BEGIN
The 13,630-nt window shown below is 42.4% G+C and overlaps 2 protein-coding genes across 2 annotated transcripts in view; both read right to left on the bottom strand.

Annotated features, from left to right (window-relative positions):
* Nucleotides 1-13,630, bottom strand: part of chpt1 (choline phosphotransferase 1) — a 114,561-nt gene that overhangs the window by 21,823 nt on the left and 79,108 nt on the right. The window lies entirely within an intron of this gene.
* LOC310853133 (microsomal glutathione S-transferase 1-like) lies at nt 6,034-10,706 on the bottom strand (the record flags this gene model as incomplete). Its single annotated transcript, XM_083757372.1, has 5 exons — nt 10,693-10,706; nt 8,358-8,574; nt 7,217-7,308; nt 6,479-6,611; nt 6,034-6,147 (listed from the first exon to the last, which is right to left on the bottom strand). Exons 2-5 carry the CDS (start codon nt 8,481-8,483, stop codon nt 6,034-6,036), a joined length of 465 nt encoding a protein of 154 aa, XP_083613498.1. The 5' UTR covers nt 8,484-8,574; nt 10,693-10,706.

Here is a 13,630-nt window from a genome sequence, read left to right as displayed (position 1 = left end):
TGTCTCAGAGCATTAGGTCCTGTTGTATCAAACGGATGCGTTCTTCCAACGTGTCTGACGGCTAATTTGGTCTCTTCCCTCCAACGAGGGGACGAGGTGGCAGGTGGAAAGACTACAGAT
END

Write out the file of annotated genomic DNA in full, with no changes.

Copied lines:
The 13,630-nt window shown below is 42.4% G+C and overlaps 2 protein-coding genes across 2 annotated transcripts in view; both read right to left on the bottom strand.

Annotated features, from left to right (window-relative positions):
* Nucleotides 1-13,630, bottom strand: part of chpt1 (choline phosphotransferase 1) — a 114,561-nt gene that overhangs the window by 21,823 nt on the left and 79,108 nt on the right. The window lies entirely within an intron of this gene.
* LOC310853133 (microsomal glutathione S-transferase 1-like) lies at nt 6,034-10,706 on the bottom strand (the record flags this gene model as incomplete). Its single annotated transcript, XM_083757372.1, has 5 exons — nt 10,693-10,706; nt 8,358-8,574; nt 7,217-7,308; nt 6,479-6,611; nt 6,034-6,147 (listed from the first exon to the last, which is right to left on the bottom strand). Exons 2-5 carry the CDS (start codon nt 8,481-8,483, stop codon nt 6,034-6,036), a joined length of 465 nt encoding a protein of 154 aa, XP_083613498.1. The 5' UTR covers nt 8,484-8,574; nt 10,693-10,706.

Here is a 13,630-nt window from a genome sequence, read left to right as displayed (position 1 = left end):
TGTCTCAGAGCATTAGGTCCTGTTGTATCAAACGGATGCGTTCTTCCAACGTGTCTGACGGCTAATTTGGTCTCTTCCCTCCAACGAGGGGACGAGGTGGCAGGTGGAAAGACTACAGAT